Sunday, June 20, 2010

fifteen smiles, oh yes

My dad was an old school type of father. He wasn't the type to spend time much chilling with the kids, and, although he was a pretty strict disciplinarian, he didn't concern himself all that much with our social lives, as long as we stayed out of trouble and made it home on time.

I'm not faulting him for this. He was both a product of his time and a very private person. But since I was the youngest kid in the family, I suspect that I barely existed for him.

This suspicion was confirmed one night when I was in junior high school. I was at a dance at the school that I had been attending for the past seven years. This was in the olden days, when dances were called sock hops (on account of you had to take your shoes off before entering the gym in which they were held) and when pop was sold in cans that had fully removable pop tops sporting razor sharp edges. Naturally, I stepped on one of these discarded pop can shrapnels, cutting the bottom of my foot to rat-shit.

The vice-principal, who was chaperoning the dance, followed the trail of bloody footprints to the bathroom where I was attempting to staunch the flow of blood and escorted me to the office, where I phoned home to ask if my dad could come pick me up. He sat there with me in the office while we waited for my dad to arrive.

And waited. And waited. And waited.

Finally, the vice-principal must have tired of having me bleed all over his office, or perhaps he genuinely felt sorry for me, and he drove me home himself.

I hobbled into the house, where my mom was waiting with the cure-all bottle of Detol and the box of band-aids, mere minutes before my dad's Volkswagon pulled into the driveway and my dad stormed into the house. He took one look at me sitting there, and with a scowl on his face, demanded to know where the hell I had been, because he had been sitting outside the school waiting for me for half an hour.

The only problem was he had gone to the high school instead. No wonder he was pissed off! I always felt like I won that round, since it was evident that my dad didn't even know what school I attended. To this day that story remains one of my favourite cautionary tales and, ironically, one of my favourite memories of my dad.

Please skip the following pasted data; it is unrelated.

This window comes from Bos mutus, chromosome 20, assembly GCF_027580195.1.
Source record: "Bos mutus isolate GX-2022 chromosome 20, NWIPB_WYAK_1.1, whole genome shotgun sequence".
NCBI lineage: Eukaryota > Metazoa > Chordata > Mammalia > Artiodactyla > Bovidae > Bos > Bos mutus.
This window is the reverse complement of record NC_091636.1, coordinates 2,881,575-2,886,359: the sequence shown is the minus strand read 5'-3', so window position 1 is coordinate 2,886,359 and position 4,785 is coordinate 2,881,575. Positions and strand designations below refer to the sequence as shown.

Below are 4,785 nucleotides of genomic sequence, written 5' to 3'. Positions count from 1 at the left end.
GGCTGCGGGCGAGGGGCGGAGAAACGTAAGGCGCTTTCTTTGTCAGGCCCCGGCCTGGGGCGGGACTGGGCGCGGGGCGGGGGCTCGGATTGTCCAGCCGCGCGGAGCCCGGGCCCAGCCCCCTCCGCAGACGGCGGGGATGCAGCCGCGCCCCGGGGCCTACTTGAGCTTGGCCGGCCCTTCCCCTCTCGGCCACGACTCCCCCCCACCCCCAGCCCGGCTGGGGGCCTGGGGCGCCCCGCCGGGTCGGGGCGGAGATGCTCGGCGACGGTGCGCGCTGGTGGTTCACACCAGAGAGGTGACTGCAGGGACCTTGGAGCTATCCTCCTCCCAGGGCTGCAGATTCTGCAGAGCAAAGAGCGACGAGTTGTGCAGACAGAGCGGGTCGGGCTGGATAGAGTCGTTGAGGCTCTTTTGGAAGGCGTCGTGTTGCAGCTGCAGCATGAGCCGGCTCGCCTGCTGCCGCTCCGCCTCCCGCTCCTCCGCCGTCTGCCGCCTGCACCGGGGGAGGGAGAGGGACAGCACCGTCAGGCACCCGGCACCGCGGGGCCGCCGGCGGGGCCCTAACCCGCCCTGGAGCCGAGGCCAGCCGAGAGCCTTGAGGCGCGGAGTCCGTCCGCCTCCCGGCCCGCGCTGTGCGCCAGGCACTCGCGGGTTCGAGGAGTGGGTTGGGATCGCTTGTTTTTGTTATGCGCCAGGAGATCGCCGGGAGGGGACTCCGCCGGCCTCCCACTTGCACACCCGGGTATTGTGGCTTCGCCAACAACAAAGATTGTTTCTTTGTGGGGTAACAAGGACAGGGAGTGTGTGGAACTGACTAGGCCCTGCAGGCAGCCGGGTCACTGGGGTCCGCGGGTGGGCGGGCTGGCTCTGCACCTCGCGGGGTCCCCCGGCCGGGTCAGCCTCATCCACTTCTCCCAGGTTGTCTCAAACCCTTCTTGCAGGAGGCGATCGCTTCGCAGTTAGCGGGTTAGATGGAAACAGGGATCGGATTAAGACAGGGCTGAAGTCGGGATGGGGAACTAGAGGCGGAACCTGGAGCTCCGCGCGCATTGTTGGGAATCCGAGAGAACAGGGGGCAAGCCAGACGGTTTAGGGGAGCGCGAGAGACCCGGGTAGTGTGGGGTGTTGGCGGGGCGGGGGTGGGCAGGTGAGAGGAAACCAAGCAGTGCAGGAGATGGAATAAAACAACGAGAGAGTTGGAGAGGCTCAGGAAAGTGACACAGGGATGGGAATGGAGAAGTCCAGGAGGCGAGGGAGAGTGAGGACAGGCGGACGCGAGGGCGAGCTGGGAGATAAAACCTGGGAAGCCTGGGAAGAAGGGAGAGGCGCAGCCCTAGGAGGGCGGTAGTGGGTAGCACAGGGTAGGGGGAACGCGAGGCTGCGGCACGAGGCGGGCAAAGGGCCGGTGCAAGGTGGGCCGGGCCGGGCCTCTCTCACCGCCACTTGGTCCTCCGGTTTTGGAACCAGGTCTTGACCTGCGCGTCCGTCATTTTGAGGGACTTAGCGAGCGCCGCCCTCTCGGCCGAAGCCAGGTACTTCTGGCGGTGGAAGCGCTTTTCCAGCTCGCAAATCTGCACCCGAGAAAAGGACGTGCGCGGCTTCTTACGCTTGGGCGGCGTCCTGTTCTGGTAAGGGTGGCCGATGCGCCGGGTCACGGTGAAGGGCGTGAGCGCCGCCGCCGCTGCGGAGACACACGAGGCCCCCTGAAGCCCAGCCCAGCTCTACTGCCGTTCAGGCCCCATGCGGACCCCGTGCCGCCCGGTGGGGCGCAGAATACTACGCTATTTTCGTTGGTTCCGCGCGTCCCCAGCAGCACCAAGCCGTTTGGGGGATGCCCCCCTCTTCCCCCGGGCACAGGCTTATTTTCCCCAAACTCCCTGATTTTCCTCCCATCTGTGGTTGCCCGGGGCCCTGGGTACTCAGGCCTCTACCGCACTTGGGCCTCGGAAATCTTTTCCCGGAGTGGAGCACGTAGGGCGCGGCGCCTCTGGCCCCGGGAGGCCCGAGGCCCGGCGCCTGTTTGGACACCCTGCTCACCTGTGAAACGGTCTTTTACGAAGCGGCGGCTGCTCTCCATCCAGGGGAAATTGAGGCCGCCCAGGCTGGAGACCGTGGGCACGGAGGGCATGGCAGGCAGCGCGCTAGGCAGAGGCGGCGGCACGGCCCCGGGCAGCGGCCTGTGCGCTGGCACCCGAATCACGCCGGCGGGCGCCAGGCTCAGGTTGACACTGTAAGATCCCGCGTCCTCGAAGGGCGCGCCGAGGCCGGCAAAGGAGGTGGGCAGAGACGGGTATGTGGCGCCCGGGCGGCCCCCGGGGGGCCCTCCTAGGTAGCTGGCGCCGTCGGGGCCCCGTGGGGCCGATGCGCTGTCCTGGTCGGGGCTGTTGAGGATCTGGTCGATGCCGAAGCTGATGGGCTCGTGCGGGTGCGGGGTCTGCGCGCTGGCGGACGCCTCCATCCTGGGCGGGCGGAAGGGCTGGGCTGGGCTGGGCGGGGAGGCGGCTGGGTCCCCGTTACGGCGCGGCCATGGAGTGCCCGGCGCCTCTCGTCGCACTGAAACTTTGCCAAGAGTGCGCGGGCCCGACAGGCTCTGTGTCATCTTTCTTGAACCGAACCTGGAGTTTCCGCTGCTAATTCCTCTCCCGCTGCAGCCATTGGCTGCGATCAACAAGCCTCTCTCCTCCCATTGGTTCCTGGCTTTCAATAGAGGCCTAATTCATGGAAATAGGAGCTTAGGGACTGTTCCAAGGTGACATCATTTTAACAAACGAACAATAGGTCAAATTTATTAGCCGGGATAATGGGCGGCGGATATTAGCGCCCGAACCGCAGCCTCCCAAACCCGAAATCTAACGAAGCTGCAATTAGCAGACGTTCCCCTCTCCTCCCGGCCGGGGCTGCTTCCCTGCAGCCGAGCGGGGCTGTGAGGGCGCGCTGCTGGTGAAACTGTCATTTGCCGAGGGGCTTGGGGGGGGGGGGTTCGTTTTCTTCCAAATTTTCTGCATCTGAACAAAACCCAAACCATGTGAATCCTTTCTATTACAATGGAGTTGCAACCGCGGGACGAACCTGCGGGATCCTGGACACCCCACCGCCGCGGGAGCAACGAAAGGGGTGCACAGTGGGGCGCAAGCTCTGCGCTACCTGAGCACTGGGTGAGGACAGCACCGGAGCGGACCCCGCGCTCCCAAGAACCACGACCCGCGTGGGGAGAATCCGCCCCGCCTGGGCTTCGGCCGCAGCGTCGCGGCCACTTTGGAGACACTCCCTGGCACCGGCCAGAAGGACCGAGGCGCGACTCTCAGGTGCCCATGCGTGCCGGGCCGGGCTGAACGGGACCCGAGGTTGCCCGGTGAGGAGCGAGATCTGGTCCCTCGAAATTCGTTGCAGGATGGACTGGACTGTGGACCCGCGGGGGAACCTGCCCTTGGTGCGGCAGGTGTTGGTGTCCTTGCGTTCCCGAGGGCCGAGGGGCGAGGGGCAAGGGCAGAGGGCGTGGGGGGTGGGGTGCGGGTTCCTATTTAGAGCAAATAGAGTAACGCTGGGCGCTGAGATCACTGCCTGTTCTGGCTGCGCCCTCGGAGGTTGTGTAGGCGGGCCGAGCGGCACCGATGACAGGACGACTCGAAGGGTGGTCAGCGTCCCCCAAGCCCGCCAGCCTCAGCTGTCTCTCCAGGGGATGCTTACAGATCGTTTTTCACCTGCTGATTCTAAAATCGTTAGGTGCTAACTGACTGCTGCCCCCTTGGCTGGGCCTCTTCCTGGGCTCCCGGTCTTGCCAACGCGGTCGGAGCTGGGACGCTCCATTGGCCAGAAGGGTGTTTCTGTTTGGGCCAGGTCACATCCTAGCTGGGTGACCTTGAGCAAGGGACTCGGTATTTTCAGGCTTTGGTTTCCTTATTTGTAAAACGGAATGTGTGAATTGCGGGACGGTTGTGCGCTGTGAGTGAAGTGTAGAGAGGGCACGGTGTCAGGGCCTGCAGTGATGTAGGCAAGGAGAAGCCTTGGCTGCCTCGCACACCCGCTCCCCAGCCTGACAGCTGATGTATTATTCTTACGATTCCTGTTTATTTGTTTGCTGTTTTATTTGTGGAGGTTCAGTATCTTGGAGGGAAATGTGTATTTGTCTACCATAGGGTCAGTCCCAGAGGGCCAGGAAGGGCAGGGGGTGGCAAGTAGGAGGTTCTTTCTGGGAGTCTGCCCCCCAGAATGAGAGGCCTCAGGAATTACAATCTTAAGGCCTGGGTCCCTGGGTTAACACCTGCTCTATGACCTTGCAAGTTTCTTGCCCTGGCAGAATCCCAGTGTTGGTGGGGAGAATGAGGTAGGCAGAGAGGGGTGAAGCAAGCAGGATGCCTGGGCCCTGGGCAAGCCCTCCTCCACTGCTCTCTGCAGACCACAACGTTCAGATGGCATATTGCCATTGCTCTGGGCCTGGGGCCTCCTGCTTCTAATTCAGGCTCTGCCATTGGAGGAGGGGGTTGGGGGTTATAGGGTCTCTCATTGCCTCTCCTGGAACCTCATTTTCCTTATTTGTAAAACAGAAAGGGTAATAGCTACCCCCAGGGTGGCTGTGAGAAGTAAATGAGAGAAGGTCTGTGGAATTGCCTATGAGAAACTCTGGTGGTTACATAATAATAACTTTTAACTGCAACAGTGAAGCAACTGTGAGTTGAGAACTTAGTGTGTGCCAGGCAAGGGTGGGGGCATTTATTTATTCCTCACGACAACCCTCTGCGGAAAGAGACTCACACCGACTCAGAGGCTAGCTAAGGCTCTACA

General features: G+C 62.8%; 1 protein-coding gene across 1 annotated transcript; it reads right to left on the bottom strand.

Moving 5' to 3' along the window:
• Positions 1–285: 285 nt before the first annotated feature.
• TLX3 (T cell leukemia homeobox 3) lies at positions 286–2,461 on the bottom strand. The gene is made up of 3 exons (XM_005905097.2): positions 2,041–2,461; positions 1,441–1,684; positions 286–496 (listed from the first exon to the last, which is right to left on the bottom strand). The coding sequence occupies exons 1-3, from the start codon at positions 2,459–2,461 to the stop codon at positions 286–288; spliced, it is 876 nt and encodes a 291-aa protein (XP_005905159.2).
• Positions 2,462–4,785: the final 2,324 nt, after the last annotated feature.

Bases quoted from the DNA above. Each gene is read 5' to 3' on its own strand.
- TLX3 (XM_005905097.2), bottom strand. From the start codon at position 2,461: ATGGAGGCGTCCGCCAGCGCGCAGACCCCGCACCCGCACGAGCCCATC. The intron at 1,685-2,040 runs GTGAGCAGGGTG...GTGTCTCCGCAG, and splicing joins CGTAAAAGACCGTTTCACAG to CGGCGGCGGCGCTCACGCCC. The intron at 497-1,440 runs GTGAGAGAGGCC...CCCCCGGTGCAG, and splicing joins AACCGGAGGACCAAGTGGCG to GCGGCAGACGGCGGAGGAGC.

I hope that all you procreating males had yourselves a fabulous Fathers' Day, and that all the surprises you received from your offspring were welcome ones.


umbrellalady said...

That was sad but funny. It was truly a Willi thing to do - he was a great guy but definitely a product of his time. You know though, I would never doubt his feelings for you - anytime your name came up in conversation he would just glow, in his own Willi kind of way. Bet you didn't know you could do no wrong - kind of like your brother. Guess that comes with having been the baby of the

Barbara Bruederlin said...

We had a lot more in common once I started university, Kathy. He had a real interest in agriculture and we had a lot more to talk about then.
Thinking about the school dance incident will always make me laugh though!

BeckEye said...

Nice story, but Anonymous' comment really made me misty. It really took me back to my childhood. Oh, if I had a dime for every time my dad used to say to me, "偷來的愛情
或許新鮮刺激,或許瘋狂美好." Meeeee-moooo-riieeeeees....

Barbara Bruederlin said...

Anony has been telling that same story over and over, all over the blogosphere, Beckeye. I finally had to kick him out. I'm sure your dad was much more eloquent, or at least changed up the punchline every now and then.

Allison said...

That's a great story, Barb. Made me smile. My mom has a few stories like that (she was one of 11), and the middle child. I however, no longer feel sorry for all the times she was left somewhere, waiting for pick-up, because mine out number hers. ;)

Barbara Bruederlin said...

Strange, I was certain I had responded here already, Al. Your poor mom must have felt quite invisible while growing up. Good to know that you have her beat on the tales of woe, though!

Johnny Rojo said...


My father frequently worked third shift, and didn't sleep well-- particularly not with three very active boys, and especially not in the two-bedroom apartment we lived in in Chicago when I was a kid.

One day, my brothers and I were leaving, as quietly as we could, to walk the couple of blocks to our grade school. My father flew out of my parents' bedroom in a fury, demanding to know where we were going.

I piped up, terrified, "Um, to school."

He stood there for a second, looking a little sheepish and snapped, "Well be quiet going out."

Not surprisingly, I am very loath to yell at my own kids.

Barbara Bruederlin said...

It must have been like living with a ticking time bomb at times, Johnny. Fortunately the foibles of our fathers make for great stories, especially if we don't find ourselves repeating them.